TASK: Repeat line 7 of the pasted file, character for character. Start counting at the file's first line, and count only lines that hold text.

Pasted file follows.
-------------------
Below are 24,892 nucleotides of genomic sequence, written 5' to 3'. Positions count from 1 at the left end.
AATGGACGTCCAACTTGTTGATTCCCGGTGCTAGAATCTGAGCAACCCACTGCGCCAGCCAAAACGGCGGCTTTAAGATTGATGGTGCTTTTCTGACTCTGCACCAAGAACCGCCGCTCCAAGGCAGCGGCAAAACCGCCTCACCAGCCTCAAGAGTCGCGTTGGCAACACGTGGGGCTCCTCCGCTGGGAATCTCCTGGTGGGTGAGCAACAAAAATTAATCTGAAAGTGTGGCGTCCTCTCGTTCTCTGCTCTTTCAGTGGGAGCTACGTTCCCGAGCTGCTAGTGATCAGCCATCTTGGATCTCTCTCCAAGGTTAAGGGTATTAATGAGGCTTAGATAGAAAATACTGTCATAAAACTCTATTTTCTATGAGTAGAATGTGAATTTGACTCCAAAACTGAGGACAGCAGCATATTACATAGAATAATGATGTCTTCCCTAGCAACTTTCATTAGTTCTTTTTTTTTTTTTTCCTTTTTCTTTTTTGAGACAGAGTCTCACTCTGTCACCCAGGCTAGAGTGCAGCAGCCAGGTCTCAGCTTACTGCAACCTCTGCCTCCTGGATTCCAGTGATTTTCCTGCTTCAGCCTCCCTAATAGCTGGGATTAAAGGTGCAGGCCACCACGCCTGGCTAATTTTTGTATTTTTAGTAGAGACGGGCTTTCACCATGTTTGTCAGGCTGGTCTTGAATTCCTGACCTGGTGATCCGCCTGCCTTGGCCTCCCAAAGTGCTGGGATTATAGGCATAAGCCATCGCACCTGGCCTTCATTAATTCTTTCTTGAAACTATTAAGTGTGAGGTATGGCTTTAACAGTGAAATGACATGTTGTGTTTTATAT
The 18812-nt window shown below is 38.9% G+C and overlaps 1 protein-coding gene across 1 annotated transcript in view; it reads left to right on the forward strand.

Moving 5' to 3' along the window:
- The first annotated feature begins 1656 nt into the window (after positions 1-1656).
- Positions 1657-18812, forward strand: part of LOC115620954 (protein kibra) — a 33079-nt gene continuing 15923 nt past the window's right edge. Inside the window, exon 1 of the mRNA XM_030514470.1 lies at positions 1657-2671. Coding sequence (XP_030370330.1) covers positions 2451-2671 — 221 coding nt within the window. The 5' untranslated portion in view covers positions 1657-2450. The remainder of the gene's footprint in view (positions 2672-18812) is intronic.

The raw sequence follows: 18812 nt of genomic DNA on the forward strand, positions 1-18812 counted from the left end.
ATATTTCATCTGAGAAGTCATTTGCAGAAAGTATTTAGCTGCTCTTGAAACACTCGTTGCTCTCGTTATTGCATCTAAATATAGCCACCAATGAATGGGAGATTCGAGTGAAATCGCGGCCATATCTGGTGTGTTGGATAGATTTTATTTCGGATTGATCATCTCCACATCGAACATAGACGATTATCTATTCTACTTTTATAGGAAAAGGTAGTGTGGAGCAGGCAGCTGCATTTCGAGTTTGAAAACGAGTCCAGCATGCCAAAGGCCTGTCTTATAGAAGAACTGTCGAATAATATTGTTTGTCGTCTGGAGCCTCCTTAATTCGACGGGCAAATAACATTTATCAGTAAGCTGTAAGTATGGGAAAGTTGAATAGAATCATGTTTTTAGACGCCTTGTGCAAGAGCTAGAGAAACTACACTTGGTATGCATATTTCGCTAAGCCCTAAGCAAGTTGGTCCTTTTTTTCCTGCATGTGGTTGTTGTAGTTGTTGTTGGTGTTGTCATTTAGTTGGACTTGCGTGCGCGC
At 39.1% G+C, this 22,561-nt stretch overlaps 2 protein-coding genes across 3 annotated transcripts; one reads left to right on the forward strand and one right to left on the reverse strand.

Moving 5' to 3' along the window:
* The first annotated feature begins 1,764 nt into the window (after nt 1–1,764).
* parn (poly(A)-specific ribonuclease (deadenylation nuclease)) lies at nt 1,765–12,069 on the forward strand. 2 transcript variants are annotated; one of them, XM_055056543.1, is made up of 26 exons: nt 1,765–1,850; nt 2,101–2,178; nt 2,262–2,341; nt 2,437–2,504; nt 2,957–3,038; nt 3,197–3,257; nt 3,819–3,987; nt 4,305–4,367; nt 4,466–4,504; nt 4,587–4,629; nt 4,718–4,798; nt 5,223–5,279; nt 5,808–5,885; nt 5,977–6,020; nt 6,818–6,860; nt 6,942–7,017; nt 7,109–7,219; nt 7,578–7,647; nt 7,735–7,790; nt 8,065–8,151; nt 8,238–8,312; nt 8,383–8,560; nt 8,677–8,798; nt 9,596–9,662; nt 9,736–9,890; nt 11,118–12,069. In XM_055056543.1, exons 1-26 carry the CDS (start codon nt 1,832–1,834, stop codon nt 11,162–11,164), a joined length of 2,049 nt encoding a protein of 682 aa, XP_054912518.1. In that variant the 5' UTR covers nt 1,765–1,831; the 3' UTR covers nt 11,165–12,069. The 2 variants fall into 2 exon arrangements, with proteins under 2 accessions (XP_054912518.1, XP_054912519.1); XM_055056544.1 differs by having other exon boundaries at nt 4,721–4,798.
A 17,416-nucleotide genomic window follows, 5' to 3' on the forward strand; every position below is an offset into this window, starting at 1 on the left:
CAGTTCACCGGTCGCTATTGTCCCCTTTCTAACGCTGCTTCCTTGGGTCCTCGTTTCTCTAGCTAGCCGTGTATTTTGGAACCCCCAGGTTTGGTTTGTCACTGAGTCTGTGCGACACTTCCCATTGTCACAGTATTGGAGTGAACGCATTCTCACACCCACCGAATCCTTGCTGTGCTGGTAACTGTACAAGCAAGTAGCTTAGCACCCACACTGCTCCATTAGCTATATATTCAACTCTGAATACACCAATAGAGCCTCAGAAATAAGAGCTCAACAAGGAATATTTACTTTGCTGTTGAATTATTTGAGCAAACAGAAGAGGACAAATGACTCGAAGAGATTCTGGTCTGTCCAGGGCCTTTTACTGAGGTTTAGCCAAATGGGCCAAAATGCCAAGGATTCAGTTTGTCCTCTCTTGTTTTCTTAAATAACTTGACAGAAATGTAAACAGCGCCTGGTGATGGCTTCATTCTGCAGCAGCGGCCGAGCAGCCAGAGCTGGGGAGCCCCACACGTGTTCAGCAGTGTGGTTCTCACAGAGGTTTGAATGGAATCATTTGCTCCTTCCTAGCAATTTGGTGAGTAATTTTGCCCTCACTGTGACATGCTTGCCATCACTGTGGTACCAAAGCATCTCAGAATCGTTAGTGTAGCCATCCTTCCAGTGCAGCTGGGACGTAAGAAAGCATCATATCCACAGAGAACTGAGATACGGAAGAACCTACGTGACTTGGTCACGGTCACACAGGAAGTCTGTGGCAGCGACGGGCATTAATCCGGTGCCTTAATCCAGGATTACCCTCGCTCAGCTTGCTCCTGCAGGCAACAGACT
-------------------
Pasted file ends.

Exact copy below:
The raw sequence follows: 18812 nt of genomic DNA on the forward strand, positions 1-18812 counted from the left end.